Rumors emerged on Sunday of Egyptian armed forces heading to the Libya border. With the Egyptian-backed Libyan National Army being pushed back by the Turkish-backed Government of the National Accord outside Sirte, it appeared Egypt might need to intervene to help salvage a setback.
While the LNA had been on the verge of capturing Tripoli months ago, now Turkish drones, ships and electronic warfare, with thousands of Syrian mercenaries, have pushed the LNA back. Its leader Khalifa Haftar went to Egypt to meet Egyptian leader Abdel Fatah al-Sisi over the weekend. Sisi says a ceasefire must be pushed in Libya.
Al-Ahram media in Egypt and Al-Ain in the Gulf are pushing the ceasefire. But Cairo is reticent to send its army the way Turkey has been willing to do. Egypt has a powerful army but is fighting in Sinai and has not sent troops into a foreign country in a major operation for decades. It is not clear how Egyptian forces would perform in the Libyan desert.
But Egypt has shown that it was willing to act in the past to make the border secure to fight extremists in Libya. Years ago, Egypt said thousands of terrorists were trying to cross from Libya. Haftar has been the Egyptian answer to that chaos. Backed by the UAE, Russia and others, The LNA leader took over most of Libya in recent years. But Turkey despises the Egyptian regime and moved into Libya to secure energy rights. Now Turkish drones and expertise are helping the GNA forces.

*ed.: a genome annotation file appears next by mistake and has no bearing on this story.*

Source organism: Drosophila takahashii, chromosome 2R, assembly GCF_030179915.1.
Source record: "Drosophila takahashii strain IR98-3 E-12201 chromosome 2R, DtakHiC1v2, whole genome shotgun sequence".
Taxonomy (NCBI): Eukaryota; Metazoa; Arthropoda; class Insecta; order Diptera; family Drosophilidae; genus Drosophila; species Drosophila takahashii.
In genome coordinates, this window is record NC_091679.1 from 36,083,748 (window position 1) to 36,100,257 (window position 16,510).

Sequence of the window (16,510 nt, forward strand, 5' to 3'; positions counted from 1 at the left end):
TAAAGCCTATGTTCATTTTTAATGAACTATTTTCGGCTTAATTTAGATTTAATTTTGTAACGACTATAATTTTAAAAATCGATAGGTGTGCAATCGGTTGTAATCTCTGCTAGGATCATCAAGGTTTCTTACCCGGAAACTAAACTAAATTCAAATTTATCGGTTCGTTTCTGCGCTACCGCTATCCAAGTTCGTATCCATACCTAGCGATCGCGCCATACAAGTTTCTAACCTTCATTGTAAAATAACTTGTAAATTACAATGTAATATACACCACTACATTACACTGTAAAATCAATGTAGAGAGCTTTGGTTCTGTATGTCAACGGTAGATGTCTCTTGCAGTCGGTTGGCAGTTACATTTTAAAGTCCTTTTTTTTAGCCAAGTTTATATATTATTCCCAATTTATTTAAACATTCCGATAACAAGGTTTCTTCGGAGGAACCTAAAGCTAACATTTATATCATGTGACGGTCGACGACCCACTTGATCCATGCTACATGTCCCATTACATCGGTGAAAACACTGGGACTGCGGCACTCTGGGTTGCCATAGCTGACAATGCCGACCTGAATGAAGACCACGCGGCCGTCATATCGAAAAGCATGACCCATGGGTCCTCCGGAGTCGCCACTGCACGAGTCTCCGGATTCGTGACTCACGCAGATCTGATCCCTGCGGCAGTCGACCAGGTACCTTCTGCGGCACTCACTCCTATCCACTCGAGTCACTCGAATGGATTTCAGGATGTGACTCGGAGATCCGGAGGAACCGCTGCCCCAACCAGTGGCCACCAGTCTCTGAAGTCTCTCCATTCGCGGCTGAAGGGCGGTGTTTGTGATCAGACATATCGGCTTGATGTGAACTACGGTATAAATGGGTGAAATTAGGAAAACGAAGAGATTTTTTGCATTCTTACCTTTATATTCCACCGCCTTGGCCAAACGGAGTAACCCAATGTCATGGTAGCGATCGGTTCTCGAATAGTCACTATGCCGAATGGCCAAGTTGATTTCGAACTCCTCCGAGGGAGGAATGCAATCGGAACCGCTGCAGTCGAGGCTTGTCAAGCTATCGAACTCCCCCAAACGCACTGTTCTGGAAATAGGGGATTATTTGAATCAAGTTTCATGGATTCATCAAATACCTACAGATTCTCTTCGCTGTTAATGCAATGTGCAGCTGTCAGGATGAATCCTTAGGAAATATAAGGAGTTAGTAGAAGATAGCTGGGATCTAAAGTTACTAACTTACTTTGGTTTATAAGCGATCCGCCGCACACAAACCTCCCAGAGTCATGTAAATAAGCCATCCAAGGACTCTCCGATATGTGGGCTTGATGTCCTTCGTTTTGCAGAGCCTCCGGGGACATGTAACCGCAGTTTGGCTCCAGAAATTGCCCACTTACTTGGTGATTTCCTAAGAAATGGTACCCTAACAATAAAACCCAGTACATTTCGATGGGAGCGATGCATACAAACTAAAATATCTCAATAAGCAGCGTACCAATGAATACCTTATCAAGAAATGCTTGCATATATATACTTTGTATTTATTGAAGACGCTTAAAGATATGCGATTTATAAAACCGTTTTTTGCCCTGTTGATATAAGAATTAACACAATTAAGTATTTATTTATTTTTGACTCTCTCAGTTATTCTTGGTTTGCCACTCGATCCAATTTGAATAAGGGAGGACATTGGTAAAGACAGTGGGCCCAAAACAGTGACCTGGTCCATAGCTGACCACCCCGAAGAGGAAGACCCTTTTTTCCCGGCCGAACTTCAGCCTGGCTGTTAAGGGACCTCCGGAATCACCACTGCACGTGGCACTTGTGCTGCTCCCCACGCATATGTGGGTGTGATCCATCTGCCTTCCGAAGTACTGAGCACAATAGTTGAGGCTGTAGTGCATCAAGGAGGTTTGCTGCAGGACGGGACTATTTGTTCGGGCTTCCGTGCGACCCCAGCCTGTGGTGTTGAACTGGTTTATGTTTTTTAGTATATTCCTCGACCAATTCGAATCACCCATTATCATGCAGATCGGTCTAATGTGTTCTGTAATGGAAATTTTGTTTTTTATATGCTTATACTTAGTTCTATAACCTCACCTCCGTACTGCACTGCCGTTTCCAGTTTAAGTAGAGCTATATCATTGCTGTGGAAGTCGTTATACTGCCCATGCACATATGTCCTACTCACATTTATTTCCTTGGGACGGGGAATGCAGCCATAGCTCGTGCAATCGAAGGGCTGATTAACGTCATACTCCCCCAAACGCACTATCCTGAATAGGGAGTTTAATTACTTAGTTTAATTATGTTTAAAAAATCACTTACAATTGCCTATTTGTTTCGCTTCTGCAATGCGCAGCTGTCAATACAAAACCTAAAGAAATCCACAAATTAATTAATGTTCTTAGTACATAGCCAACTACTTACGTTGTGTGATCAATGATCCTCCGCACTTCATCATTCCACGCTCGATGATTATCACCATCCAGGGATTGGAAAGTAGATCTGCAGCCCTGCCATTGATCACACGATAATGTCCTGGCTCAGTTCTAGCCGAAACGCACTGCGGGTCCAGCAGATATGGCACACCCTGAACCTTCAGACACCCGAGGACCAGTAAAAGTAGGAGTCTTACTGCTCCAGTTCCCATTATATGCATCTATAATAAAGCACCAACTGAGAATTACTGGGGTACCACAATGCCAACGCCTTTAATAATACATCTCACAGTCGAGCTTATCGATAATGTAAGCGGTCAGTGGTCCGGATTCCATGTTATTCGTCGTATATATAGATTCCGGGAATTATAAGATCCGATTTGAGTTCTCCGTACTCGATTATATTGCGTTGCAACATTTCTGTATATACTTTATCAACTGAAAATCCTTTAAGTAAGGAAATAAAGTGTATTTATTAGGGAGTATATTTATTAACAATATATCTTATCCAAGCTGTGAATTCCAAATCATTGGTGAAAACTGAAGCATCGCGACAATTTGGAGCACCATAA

The big battle is for Sirte and an airfield at Jufra. The fast moving battles for Libya are reminiscent of the desert campaign of the 1940s when the German general Erwin Rommel faced off against the British.
The see-saw battle still lacks clarity. It is fought with “technicals” or trucks with mounted machine guns and drones. Haftar gets his drones from the UAE. They are Chinese-made.
Turkey sends its Bayraktar TB2 drones with MAM missiles to the GNA. The two now duel over the skies of Libya. Iran may have sent anti-tank missiles. Turkey has supplied its weaponry as well. Russian air defense systems, called Pantsir, have failed to stop the Turkish drones. Rumors of Russian mercenaries, and Turkish ships lurking off the coast, stir the media’s attention in Libya.
But much is not known about Haftar’s retreat from Tripoli or secret deals behind the scenes. The US embassy in Libya, which has not done much in the country since US ambassador Chris Stevens was murdered in 2012, has suddenly tweeted about the need to include both sides in the conflict. France and Berlin are also involved. Greece wants to work with Egypt.
The whole of the Middle East holds its breath now – as Egypt’s tanks sit on their trucks waiting to be offloaded – to see if Egypt is willing to put its boots on the ground to guarantee the ceasefire it wants.
This article has been adapted from its original source.
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